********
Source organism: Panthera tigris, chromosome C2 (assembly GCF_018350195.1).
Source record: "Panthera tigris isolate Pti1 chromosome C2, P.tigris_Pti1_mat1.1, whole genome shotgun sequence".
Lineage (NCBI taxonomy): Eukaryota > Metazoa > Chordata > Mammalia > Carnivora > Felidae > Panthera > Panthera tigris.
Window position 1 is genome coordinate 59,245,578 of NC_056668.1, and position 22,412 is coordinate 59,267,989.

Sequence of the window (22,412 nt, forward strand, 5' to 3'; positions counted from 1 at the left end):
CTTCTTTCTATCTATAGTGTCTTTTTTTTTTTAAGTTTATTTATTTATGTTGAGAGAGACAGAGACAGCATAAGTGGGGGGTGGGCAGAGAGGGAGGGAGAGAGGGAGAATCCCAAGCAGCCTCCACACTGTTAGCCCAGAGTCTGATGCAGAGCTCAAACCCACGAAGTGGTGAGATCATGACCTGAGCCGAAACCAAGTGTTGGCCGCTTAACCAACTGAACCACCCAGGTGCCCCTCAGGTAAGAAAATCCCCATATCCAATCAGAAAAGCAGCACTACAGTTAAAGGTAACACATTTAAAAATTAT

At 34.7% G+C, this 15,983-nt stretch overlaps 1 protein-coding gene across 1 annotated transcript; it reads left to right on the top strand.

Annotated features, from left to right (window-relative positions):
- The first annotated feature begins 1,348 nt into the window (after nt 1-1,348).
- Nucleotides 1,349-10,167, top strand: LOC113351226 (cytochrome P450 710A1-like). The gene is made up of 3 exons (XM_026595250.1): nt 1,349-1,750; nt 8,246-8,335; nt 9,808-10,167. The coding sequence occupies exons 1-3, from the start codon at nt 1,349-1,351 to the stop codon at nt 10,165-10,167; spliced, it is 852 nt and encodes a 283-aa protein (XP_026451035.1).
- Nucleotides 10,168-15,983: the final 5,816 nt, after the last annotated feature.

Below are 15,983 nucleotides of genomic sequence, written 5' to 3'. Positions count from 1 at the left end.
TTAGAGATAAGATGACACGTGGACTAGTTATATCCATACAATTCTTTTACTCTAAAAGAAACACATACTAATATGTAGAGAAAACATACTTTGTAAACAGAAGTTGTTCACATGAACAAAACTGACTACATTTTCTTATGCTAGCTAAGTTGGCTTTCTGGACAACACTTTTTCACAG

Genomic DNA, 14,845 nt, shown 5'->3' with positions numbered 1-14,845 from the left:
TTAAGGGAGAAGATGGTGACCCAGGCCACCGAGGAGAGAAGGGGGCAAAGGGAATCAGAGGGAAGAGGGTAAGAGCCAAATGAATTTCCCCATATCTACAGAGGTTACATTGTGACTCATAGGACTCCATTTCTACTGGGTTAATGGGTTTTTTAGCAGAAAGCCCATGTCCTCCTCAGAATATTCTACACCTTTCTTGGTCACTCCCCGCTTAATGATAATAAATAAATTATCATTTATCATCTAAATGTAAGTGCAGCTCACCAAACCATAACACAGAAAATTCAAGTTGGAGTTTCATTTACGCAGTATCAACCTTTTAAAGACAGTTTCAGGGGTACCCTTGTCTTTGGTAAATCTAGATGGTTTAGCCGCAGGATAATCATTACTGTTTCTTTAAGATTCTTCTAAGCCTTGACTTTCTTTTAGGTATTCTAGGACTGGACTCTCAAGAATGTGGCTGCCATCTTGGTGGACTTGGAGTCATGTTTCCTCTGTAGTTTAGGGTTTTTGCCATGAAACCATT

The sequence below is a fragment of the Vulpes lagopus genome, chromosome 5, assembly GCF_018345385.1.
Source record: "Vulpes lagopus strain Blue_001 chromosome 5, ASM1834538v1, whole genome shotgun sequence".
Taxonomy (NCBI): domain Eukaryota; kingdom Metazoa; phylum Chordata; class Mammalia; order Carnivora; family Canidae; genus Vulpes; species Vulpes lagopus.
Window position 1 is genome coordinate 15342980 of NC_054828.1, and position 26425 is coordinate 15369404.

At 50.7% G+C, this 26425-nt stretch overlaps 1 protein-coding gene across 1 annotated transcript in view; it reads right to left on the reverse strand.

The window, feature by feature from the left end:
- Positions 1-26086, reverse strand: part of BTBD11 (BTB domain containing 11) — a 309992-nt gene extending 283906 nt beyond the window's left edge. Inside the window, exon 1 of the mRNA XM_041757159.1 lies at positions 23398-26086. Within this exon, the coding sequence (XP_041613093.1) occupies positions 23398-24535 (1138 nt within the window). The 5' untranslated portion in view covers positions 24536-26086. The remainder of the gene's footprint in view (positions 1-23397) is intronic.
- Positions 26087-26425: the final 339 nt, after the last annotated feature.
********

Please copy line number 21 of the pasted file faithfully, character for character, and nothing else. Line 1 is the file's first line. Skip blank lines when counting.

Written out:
The window, feature by feature from the left end: